Cinco de Mayo is a "national celebration in Mexico [commemorating] the victory of Mexican forces led by General Ignacio Saragoza over the French expeditionary forces in the Battle of Puebla on May 5, 1862." (Source: Wikipedia.)
While most Americans don't know the historical significance of the date, we do like to use it as an excuse to gorge on Taco Bell and get drunk on Coronas and margaritas. (We're classy like that.)
If you're feeling a bit more ambitious this year, try the following recipe. I've adapted it from one in Everyday Meals (a little pamphlet-like cookbook that Gourmet sends out to new subscribers). Look for this recipe to appear in the upcoming Weekend Cookbook Challenge.
Chilaquiles are fresh, delicious, and filling. Enjoy before, on, or after 5/5 -- and Viva la revolución!
Chilaquiles (Tortilla Pie)
1 (15oz) can black beans, drained & rinsed
1 (10oz.) pkg. frozen corn, thawed
1 cup mild salsa
1 (8 oz) can tomato sauce
6 oz pepper Jack cheese, coarsely grated (2 cups)
2 scallions, thinly sliced
1/2 tsp. ground cumin
4 ten-inch flour tortillas
1 TBS olive oil
Place oven rack in lower third of oven. Preheat oven to 450-degrees.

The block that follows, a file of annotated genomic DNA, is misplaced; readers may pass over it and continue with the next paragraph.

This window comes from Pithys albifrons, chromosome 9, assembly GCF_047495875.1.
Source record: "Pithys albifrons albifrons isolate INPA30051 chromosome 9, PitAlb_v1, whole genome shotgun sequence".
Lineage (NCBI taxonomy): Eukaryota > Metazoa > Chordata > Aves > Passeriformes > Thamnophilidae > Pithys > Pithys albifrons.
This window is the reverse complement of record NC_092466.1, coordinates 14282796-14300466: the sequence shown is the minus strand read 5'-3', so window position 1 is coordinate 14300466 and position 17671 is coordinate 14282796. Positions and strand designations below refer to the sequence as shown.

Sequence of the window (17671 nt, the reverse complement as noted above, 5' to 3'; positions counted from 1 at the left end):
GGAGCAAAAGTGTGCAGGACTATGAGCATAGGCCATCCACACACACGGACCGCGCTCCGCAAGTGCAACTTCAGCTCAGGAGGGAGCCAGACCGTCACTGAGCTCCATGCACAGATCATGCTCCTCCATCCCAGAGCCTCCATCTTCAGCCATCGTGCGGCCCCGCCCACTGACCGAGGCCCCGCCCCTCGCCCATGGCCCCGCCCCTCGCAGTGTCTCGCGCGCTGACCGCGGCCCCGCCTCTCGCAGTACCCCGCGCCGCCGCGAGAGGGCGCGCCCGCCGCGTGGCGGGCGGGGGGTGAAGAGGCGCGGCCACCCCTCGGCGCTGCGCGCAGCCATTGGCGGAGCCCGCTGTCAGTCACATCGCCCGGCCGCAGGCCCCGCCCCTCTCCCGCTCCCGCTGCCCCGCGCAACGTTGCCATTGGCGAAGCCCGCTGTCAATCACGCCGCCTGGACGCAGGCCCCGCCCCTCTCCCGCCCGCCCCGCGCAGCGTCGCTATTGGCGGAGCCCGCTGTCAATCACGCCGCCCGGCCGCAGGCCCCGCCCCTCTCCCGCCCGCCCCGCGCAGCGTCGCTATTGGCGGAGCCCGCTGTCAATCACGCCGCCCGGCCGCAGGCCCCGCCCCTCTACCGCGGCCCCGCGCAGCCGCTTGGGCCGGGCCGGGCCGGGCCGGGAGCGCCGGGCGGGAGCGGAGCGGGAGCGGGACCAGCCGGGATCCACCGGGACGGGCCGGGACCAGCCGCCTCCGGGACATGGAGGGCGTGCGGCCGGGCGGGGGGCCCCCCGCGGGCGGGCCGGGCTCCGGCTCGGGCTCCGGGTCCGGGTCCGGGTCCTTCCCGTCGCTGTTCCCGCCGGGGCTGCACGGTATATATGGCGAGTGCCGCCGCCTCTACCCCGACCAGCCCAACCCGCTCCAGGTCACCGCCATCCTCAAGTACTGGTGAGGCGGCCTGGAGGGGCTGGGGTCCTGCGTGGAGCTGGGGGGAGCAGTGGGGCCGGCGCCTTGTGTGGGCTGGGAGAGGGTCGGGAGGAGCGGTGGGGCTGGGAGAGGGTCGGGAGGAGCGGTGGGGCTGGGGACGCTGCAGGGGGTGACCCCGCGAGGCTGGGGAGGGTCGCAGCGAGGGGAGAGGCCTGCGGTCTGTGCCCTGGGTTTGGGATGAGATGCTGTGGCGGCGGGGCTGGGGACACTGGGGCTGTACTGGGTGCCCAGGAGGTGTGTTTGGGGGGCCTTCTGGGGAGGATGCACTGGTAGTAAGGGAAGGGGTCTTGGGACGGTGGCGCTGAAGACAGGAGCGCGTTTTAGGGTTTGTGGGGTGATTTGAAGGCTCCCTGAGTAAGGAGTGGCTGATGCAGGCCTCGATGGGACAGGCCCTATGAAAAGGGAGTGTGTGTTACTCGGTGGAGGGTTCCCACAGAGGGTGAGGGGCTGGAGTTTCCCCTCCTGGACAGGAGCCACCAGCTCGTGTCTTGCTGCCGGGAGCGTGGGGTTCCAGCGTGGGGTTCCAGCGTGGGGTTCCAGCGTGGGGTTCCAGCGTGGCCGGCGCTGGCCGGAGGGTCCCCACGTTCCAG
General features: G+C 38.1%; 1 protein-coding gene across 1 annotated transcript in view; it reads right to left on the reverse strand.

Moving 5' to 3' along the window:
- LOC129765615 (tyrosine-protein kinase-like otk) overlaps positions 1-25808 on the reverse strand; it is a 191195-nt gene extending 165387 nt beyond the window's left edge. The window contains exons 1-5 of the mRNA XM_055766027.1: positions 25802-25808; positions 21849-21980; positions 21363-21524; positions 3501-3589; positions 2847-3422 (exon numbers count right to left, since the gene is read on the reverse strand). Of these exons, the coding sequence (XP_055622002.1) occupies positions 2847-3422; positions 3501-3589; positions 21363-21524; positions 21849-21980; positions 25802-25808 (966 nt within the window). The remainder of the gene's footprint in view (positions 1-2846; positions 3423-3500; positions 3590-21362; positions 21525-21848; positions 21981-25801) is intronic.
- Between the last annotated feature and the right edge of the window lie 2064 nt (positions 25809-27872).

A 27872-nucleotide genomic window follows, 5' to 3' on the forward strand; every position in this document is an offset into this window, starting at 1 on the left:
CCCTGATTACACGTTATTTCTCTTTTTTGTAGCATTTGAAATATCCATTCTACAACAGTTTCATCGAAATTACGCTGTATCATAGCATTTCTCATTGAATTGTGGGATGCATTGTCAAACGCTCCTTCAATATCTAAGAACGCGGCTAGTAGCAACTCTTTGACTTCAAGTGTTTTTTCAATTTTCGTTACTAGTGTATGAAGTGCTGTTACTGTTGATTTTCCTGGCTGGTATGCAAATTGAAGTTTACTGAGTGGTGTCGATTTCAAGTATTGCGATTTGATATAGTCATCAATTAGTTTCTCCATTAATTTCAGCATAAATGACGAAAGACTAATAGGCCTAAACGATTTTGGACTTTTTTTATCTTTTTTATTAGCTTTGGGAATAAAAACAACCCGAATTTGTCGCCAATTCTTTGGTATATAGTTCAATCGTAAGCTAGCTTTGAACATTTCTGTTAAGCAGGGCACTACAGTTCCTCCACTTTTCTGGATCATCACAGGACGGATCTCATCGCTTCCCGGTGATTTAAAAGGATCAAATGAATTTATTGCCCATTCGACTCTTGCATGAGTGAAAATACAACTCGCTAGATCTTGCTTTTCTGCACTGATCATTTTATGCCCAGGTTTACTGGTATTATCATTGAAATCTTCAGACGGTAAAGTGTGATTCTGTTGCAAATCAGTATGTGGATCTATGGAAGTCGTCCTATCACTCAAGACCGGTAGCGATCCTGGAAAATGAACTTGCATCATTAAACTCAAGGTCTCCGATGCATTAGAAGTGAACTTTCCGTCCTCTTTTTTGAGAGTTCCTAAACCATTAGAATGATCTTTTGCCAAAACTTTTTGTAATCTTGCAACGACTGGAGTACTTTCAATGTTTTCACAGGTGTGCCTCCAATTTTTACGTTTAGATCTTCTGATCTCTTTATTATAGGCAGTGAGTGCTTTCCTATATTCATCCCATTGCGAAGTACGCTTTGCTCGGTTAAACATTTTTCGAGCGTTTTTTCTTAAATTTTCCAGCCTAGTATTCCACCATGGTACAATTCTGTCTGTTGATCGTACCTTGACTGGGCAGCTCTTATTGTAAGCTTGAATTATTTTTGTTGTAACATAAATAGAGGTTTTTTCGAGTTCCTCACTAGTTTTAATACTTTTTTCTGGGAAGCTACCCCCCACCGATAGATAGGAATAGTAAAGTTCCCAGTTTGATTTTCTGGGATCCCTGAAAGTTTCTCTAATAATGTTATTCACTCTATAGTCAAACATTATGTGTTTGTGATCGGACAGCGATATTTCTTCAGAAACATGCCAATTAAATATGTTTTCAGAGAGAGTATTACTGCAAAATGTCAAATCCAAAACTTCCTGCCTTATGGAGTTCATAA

Stir together beans, corn, salsa, tomato paste, water, cheese, scallions and cumin in a large bowl.
Heat a 12-inch heavy skillet over high heat until smoking. Brush both sides of each tortilla with oil and fry, turning over once, until puffed and golden in spots, about 1 minute.
Put a tortilla in a well-oiled 15-by-10 shallow baking pan, then spread with one-third of filling. Repeat layering twice, gently pressing to help layers adhere.
Bake until filling is heated through, approximately 15 to 20 minutes. Transfer to a platter using a large metal spatula, and cut into pie wedges with a serrated knife.
Serve with sour cream, additional salsa, a side of yellow rice, and, naturally, a few Coronas.
Leftovers reheat nicely in a 400-degree oven baked for about 20 minutes. Be careful not to burn the top tortilla; you may need to cover it with a bit of foil.